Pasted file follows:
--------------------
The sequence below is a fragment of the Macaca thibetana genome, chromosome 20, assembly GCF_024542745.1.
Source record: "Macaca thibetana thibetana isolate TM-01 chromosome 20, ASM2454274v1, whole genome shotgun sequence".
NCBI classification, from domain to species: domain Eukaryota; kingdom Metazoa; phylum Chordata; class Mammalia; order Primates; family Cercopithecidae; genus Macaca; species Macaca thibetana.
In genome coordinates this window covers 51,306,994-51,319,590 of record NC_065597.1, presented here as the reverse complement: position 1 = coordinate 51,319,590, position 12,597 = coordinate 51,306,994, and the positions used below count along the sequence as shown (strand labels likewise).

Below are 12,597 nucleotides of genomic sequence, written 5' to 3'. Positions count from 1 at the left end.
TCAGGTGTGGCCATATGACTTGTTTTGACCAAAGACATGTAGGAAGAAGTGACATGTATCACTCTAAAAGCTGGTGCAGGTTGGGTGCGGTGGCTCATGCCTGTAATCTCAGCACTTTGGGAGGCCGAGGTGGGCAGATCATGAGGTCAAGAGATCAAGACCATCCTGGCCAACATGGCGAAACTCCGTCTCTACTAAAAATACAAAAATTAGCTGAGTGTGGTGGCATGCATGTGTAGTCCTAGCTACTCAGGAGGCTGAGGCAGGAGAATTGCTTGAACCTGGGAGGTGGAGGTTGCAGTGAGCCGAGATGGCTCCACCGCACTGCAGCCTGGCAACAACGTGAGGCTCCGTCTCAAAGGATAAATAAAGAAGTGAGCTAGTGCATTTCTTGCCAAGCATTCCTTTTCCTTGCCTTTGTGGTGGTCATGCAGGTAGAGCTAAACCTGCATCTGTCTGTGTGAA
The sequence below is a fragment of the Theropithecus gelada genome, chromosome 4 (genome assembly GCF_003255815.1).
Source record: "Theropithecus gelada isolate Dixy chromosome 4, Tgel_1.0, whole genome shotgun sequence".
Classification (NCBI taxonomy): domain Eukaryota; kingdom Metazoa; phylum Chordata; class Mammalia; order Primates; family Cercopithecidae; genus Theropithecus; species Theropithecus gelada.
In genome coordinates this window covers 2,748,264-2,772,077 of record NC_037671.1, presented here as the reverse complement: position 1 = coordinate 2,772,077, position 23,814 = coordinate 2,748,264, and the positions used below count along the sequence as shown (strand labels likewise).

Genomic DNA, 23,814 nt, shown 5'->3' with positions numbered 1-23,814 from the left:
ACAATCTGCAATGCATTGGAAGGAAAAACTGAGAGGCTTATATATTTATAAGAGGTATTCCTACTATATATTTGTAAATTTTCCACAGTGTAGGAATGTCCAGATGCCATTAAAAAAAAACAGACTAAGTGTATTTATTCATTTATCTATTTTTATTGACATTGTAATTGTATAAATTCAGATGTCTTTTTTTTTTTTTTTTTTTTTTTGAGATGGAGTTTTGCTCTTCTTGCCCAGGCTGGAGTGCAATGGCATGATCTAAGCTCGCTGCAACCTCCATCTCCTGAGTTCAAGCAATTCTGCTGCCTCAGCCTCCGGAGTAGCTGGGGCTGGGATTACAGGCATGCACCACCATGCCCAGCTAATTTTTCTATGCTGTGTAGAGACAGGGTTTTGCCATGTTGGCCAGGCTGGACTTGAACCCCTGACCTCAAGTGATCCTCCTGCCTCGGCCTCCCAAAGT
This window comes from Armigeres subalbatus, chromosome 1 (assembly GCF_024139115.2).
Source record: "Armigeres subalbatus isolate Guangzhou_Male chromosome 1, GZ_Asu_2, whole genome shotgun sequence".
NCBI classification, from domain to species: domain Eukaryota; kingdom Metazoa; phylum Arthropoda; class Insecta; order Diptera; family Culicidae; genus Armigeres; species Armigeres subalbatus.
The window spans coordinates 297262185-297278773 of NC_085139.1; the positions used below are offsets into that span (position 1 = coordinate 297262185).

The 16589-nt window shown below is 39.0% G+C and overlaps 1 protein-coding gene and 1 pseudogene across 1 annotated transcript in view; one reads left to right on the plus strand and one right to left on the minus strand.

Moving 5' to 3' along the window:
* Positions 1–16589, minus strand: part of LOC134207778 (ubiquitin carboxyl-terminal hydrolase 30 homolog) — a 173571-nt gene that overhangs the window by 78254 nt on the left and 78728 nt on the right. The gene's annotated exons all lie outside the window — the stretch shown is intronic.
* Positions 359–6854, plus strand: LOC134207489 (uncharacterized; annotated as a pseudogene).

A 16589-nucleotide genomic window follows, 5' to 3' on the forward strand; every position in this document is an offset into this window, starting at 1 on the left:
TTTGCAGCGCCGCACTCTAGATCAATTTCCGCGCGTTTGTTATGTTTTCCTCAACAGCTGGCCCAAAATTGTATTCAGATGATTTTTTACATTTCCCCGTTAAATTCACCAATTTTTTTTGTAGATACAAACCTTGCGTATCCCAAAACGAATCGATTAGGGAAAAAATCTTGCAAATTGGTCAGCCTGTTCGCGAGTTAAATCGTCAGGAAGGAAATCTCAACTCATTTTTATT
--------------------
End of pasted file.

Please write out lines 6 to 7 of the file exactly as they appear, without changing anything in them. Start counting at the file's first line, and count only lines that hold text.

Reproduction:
TCAGGTGTGGCCATATGACTTGTTTTGACCAAAGACATGTAGGAAGAAGTGACATGTATCACTCTAAAAGCTGGTGCAGGTTGGGTGCGGTGGCTCATGCCTGTAATCTCAGCACTTTGGGAGGCCGAGGTGGGCAGATCATGAGGTCAAGAGATCAAGACCATCCTGGCCAACATGGCGAAACTCCGTCTCTACTAAAAATACAAAAATTAGCTGAGTGTGGTGGCATGCATGTGTAGTCCTAGCTACTCAGGAGGCTGAGGCAGGAGAATTGCTTGAACCTGGGAGGTGGAGGTTGCAGTGAGCCGAGATGGCTCCACCGCACTGCAGCCTGGCAACAACGTGAGGCTCCGTCTCAAAGGATAAATAAAGAAGTGAGCTAGTGCATTTCTTGCCAAGCATTCCTTTTCCTTGCCTTTGTGGTGGTCATGCAGGTAGAGCTAAACCTGCATCTGTCTGTGTGAA
The sequence below is a fragment of the Theropithecus gelada genome, chromosome 4 (genome assembly GCF_003255815.1).